“All human beings, as we meet them, are commingled out of good and evil; and Edward Hyde, alone in the ranks of mankind, was pure evil.”
Robert Louis Stevenson was always fascinated by the double life of William Brodie, (1741-1788), writing a play, Deacon Brodie (1880) about the respectable gentleman, town councillor, cabinet maker, locksmith, but also a deceitful womaniser, drinker, gambler and thief.
‘I had long been trying to write a story on that strong sense of man's double being’, he commented. Suffering from a feverish illness, he awoke from a vivid dream on which he based ‘The Strange Case of Dr Jekyll and Mr Hyde’, published in January 1886 and selling 40,000 copies in six months.
This successful, ‘shilling-thriller’ was soon adapted as a stage play in which Richard Mansfield played both Jekyll and Hyde. So convincing was his performance as an evil monster, that he was even named in the press as a possible suspect for the Jack the Ripper murders.
In this tight, taut adaptation for a solo actor, Gary McNair wisely avoids dramatising the two eponymous roles but follows the three personal narratives by Mr Utterson, Dr Lanyon and Dr Jekyll. Appearing out of the darkness, Forbes Masson walks slowly across the stage towards a microphone, stares out at the audience to confess in a low gruff voice and wry chuckle, “I’m not the good guy.” This is Gabriel Utterson, Jekyll’s lawyer and friend, intellectual, objective, discreet - qualities which make him a reliable narrator.
It’s a gripping start to this Gothic ‘bogey tale’ exploring the hidden duplicitous nature of man. A black box set on a raised platform with just a chair and microphone is bathed in dim lighting like a flickering candle. Utterson, dressed in smart grey waistcoat and jacket, then begins to explain how he became involved in this Strange Case. In a thick tweed overcoat, he re-enacts taking a walk with his cousin, Richard Enfield who points out a particular townhouse door, which is suddenly illuminated in a bright neon frame. It was on this street in the early hours of the morning when Enfield saw a man bump into a young girl, trampling all over her as she screamed in terror; the name of the man was Hyde whose appearance was ‘something downright detestable.’
Utterson is immediately drawn into this murder mystery - “If he be Mr. Hyde . . . I shall be Mr. Seek." With the eagerness and tenacity of Sherlock Holmes, he starts to investigate, using his legal expertise to find evidence from Jekyll’s Will and gather witness statements; with a quick sleight of hand, Masson simply dons a pair of spectacles to portray Dr. Lanyon who reveals his concerns about Jekyll’s unscientific experiments. The plot thickens.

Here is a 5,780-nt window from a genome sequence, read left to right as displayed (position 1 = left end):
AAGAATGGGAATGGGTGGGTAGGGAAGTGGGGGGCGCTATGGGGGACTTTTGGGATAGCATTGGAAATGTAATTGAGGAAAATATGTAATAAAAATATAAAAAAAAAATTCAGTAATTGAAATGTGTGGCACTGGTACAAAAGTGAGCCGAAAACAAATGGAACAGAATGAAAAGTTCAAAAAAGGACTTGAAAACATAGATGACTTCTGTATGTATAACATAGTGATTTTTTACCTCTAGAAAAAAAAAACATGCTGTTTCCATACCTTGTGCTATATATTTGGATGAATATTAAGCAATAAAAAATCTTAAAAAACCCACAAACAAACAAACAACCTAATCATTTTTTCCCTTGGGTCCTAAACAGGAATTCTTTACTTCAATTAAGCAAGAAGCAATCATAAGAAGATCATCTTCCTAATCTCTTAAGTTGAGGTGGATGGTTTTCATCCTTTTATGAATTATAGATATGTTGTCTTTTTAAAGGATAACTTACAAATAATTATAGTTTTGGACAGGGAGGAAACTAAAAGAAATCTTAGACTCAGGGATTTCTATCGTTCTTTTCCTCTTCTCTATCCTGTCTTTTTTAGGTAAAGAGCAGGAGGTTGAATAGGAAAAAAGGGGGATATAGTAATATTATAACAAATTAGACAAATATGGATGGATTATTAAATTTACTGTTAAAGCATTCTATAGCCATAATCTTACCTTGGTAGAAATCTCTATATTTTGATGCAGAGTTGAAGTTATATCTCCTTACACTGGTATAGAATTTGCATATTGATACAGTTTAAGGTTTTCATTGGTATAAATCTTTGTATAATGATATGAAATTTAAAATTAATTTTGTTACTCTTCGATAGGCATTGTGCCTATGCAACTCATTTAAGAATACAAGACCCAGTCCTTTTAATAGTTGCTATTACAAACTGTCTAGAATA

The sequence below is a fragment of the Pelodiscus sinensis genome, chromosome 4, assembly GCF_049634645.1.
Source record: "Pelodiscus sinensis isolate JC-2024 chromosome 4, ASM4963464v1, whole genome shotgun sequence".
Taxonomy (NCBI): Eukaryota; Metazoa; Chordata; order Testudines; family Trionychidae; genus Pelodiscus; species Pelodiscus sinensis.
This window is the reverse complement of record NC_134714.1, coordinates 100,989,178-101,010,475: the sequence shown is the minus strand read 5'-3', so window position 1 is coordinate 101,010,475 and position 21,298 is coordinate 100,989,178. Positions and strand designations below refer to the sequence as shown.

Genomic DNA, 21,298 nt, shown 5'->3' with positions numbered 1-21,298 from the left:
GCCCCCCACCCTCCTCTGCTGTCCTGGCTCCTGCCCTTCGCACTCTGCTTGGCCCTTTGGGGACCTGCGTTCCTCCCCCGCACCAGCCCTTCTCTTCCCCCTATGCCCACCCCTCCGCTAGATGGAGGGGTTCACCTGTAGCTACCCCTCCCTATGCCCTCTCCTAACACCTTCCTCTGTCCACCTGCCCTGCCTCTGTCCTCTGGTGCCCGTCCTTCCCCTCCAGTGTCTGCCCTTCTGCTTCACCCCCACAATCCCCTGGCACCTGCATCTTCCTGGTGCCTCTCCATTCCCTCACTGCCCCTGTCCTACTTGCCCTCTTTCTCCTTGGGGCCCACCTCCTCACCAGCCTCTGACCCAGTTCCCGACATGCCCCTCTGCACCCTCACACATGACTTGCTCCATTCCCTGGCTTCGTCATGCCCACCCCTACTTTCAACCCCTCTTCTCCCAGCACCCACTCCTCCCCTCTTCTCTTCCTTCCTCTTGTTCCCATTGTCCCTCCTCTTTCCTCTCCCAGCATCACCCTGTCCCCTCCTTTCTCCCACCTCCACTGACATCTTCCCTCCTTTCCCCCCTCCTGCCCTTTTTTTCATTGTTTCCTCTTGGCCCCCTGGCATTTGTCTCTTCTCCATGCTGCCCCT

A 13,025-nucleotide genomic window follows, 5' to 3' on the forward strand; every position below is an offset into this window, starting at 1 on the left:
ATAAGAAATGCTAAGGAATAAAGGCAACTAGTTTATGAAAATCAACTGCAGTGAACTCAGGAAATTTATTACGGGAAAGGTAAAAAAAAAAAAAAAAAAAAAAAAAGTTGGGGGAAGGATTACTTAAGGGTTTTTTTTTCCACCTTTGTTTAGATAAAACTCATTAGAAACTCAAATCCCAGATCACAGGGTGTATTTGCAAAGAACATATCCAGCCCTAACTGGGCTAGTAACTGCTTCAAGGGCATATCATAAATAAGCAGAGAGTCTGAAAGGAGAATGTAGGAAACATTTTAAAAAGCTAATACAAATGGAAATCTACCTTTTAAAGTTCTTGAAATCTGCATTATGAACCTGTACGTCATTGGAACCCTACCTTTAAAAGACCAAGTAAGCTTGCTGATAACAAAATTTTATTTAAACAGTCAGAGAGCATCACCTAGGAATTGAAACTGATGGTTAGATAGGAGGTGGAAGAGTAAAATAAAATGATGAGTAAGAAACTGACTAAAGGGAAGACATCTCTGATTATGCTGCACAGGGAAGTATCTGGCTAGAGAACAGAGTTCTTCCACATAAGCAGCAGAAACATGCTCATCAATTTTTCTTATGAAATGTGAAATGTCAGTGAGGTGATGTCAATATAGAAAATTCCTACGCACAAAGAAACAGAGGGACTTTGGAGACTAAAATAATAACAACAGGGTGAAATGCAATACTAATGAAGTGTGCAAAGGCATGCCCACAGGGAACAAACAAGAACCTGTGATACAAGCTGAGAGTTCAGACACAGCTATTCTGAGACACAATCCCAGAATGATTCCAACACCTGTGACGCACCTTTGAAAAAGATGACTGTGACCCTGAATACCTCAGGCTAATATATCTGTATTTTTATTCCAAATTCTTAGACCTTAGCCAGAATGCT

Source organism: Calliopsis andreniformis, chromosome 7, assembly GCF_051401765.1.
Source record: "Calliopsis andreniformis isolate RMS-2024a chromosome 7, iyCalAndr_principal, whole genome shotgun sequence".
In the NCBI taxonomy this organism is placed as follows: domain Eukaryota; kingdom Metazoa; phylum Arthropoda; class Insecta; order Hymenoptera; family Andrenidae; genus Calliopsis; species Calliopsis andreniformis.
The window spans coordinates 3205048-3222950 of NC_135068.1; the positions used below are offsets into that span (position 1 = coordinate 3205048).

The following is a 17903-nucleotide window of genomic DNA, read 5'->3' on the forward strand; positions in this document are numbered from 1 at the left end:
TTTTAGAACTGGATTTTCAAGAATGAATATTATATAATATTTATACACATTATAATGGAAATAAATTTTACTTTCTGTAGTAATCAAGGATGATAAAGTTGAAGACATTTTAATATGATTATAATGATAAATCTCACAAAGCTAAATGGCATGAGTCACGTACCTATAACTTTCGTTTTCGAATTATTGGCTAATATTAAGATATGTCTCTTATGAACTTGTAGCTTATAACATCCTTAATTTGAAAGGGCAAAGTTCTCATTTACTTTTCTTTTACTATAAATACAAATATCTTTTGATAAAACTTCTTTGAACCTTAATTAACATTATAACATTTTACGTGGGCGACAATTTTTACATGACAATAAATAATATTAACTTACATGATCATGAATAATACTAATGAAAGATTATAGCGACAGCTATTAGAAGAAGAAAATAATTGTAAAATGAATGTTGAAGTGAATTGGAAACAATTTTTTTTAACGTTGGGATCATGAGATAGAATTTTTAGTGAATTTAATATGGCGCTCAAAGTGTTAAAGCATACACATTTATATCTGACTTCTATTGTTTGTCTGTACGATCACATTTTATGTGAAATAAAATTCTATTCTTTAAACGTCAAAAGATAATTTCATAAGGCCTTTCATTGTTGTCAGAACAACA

Amidst a swirling pea souper fog, the reverberating beat of the soundscape creates a chilling atmosphere. When Utterson hears of the brutal murder of an MP, one of his clients, like a brief filmic close up, Masson expresses such a distraught look of shock and disbelief when he identifies the murder weapon. Now the dramatic pace heightens in the continued hunt for Hyde and a timely chat with Jekyll. Through simple gesture and mime, Forbes Masson just holds a bowler hat to represent the presence of Jekyll, their conversation switching on and off the microphone to denote change of voice. A sharply focussed, electrifying scene.
Stevenson’s literary technique of ‘Show, don’t tell’ has been neatly transferred by McNair from page to stage - we envisage the characters through actions, thoughts and emotional feelings, rather than factual description. With just a hunch of the shoulder, simple prop or mannerism, Masson slickly and seamlessly adopts a few character roles in an instant; original text is refreshed with modern Scottish colloquial patter, to add a spark of his legendary comedic talent.
Whether prowling the stage like a trapped animal in a cage or perched on the edge of the chair, this is a man lost in serious contemplation. Masson fully embraces the complex personality of Utterston, ‘whose rugged countenance never lighted a smile; cold, dusty, dreary and yet somehow lovable.’ The audience is completely immersed in every detail of his horrific, supernatural tale, sharing his thoughts, suspicions and fears as he pursues the truth behind these murders most foul. But is he to be trusted as he reminds us later, ‘I’m not the good guy.’
While Utterson’s dramatic monologue takes us scene by scene through the slimmed down narrative of the novella, it might be a tad confusing for those who don’t know the characters and plotline.
The intimate stage setting, soft lamplight, shimmering shadows and eerie music is brilliantly reminiscent of a vintage black and white murder mystery movie. We visualise the secretive world of Jekyll behind a closed door and the apparition of Hyde who haunts the London streets by night due to a masterclass performance by Forbes Masson in the imaginative art of classic storytelling.
13 – 27 January, 2024. Evenings, 7.30pm. Matinees, Wed and Sat. 2.30pm
Ticket prices from £14
Age guidance, 12+
Note: The performance lasts 75 minutes with no interval. Strobe & flashing lights.
Perth theatre, 31 January – 3 February, 2024
Dundee Rep, 7 – 10 February, 2024
MacRobert Centre, Stirling, 15 – 17 February, 2024